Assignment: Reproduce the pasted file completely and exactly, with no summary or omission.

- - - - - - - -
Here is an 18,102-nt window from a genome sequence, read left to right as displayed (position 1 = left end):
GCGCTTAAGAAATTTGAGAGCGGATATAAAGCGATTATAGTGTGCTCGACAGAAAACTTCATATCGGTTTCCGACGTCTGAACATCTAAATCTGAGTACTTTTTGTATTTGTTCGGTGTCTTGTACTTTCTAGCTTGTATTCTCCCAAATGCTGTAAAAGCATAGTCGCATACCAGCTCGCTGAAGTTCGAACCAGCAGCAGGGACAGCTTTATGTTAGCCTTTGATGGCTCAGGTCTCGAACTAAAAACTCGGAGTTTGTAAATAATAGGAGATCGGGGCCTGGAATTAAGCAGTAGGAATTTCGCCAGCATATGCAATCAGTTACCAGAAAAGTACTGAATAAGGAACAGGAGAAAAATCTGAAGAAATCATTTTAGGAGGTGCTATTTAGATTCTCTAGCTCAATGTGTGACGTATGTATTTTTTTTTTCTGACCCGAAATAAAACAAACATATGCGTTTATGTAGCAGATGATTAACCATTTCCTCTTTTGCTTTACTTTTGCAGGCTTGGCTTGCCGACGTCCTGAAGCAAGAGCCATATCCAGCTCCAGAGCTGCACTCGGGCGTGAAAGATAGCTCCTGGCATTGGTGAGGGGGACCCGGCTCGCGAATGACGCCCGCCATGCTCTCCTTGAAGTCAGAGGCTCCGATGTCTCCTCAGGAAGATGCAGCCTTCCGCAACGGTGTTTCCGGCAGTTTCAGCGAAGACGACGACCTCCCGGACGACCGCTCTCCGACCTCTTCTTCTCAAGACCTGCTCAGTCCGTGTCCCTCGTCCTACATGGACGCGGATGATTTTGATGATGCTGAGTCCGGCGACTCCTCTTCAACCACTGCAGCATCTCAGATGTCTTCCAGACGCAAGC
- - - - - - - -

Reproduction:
Here is an 18,102-nt window from a genome sequence, read left to right as displayed (position 1 = left end):
GCGCTTAAGAAATTTGAGAGCGGATATAAAGCGATTATAGTGTGCTCGACAGAAAACTTCATATCGGTTTCCGACGTCTGAACATCTAAATCTGAGTACTTTTTGTATTTGTTCGGTGTCTTGTACTTTCTAGCTTGTATTCTCCCAAATGCTGTAAAAGCATAGTCGCATACCAGCTCGCTGAAGTTCGAACCAGCAGCAGGGACAGCTTTATGTTAGCCTTTGATGGCTCAGGTCTCGAACTAAAAACTCGGAGTTTGTAAATAATAGGAGATCGGGGCCTGGAATTAAGCAGTAGGAATTTCGCCAGCATATGCAATCAGTTACCAGAAAAGTACTGAATAAGGAACAGGAGAAAAATCTGAAGAAATCATTTTAGGAGGTGCTATTTAGATTCTCTAGCTCAATGTGTGACGTATGTATTTTTTTTTTCTGACCCGAAATAAAACAAACATATGCGTTTATGTAGCAGATGATTAACCATTTCCTCTTTTGCTTTACTTTTGCAGGCTTGGCTTGCCGACGTCCTGAAGCAAGAGCCATATCCAGCTCCAGAGCTGCACTCGGGCGTGAAAGATAGCTCCTGGCATTGGTGAGGGGGACCCGGCTCGCGAATGACGCCCGCCATGCTCTCCTTGAAGTCAGAGGCTCCGATGTCTCCTCAGGAAGATGCAGCCTTCCGCAACGGTGTTTCCGGCAGTTTCAGCGAAGACGACGACCTCCCGGACGACCGCTCTCCGACCTCTTCTTCTCAAGACCTGCTCAGTCCGTGTCCCTCGTCCTACATGGACGCGGATGATTTTGATGATGCTGAGTCCGGCGACTCCTCTTCAACCACTGCAGCATCTCAGATGTCTTCCAGACGCAAGC